Cortical areas within the lateral sulcus connected to cutaneous representations in areas 3b and 1: A revised interpretation of the second somatosensory area in macaque monkeys
Article first published online: 10 OCT 2004
Copyright © 1995 Wiley-Liss, Inc.
Journal of Comparative Neurology
Volume 355, Issue 4, pages 539–562, 15 May 1995
How to Cite
Burton, H., Fabri, M. and Alloway, K. (1995), Cortical areas within the lateral sulcus connected to cutaneous representations in areas 3b and 1: A revised interpretation of the second somatosensory area in macaque monkeys. J. Comp. Neurol., 355: 539–562. doi: 10.1002/cne.903550405
- Issue published online: 10 OCT 2004
- Article first published online: 10 OCT 2004
- Manuscript Accepted: 6 OCT 1994
- brain mapping;
- parietal cortex;
- fluorescent tracer
Cortical connections between various body representations in areas 3b and 1 and lateral parietal cortex were examined in 18 macaque monkeys. We injected tracers (Fast Blue, Diamidino Yellow, Horseradish Peroxidase, and Rhodamine Dextran), alone or in combination, into closely related cutaneous responsive sites, e. g., adjacent digits. Separated patches of labeling were found across the parietal operculum and insula for all injected locations. On the basis of cytoarchitectural criteria, the labeled regions include the second somatosensory area (SH), retroinsular area (Ri) and granular insula (Ig). Assuming the connections are homotopical from physiologically identified body representations in primary somatosensory cortex, the labeling patterns in SII include complete anterior and posterior body maps. The orientation of the body is erect in the posterior and supine in the anterior SII region. Area 3b has greater density of connections with anterior SIL The maps are mirror images aligned along the distal extremities. The anterior-posterior (A-P) length of the “SII region” exceeds 7 mm; it extends in the coronal plane from the fundus of the lateral sulcus to surface cortex near the anterior tip of the intraparietal sulcus. Two additional topographically organized maps are likely in Ri. These are “worm-like” body maps oriented along the A-P axis and joined at the head representation. Connections with the center of Ig are not somatotopically organized.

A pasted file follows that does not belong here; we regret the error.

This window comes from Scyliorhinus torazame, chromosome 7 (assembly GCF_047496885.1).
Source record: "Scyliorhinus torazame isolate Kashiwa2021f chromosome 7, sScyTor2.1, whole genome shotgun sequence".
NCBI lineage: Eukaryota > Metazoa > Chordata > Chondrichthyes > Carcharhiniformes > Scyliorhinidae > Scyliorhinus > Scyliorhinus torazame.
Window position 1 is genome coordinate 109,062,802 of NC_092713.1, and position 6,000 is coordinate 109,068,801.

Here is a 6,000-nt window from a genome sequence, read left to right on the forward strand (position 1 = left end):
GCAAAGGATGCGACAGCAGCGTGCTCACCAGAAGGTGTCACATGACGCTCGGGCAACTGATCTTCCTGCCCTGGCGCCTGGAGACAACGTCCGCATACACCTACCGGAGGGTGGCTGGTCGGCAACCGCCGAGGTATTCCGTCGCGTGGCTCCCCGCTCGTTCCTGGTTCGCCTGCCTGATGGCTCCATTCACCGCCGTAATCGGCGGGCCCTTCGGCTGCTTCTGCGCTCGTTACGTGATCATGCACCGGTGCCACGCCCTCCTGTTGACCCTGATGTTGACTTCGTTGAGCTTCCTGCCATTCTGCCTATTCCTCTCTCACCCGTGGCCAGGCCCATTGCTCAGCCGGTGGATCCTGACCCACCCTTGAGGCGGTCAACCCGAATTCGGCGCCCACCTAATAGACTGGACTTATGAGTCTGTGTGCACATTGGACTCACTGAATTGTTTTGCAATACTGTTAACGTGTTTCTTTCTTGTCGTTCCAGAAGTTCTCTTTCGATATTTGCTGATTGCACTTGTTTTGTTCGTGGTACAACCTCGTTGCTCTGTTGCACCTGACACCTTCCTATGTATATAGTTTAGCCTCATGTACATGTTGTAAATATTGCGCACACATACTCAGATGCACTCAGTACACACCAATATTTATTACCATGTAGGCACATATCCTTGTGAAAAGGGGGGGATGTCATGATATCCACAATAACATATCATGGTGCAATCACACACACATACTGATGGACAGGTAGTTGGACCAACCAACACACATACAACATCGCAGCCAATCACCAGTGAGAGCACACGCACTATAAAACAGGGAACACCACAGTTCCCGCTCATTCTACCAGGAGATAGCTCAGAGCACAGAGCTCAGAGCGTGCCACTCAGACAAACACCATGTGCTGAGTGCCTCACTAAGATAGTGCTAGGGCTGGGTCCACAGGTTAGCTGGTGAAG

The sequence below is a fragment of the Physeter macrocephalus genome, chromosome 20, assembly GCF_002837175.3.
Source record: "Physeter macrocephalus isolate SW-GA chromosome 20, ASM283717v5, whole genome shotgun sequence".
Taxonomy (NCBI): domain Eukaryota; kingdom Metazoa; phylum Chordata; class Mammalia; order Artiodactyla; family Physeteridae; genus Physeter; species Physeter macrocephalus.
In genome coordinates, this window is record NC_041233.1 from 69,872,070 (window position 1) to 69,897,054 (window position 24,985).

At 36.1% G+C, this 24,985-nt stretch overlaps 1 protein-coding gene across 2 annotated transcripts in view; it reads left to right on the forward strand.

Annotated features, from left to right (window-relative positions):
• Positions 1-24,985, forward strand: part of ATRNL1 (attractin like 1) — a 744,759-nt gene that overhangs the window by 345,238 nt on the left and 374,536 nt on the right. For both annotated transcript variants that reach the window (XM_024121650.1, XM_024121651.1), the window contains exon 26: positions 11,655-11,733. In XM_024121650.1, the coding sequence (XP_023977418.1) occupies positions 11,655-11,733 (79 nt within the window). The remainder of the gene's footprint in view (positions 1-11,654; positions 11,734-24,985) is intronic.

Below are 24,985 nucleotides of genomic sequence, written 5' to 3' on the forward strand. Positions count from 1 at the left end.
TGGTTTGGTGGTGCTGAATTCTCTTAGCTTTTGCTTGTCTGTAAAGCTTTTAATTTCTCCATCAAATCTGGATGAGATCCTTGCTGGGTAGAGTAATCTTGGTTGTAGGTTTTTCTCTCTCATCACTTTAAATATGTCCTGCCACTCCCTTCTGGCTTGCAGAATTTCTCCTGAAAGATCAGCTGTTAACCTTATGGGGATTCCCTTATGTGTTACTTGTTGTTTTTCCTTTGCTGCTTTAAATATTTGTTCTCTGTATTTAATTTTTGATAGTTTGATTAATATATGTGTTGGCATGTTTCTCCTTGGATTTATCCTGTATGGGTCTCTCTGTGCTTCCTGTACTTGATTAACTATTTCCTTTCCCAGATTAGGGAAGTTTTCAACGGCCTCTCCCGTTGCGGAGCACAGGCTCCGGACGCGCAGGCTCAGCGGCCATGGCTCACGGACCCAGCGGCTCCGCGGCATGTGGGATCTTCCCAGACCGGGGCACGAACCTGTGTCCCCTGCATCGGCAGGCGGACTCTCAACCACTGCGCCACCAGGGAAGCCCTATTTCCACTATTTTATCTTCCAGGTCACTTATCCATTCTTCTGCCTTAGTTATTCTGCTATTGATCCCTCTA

The diversity of somatosensory areas in lateral parietal cortex revealed by the labeled connections was discussed in reference to prior mapping of SII in monkeys and was compared to reports of multiple areas in this region of cortex in other species.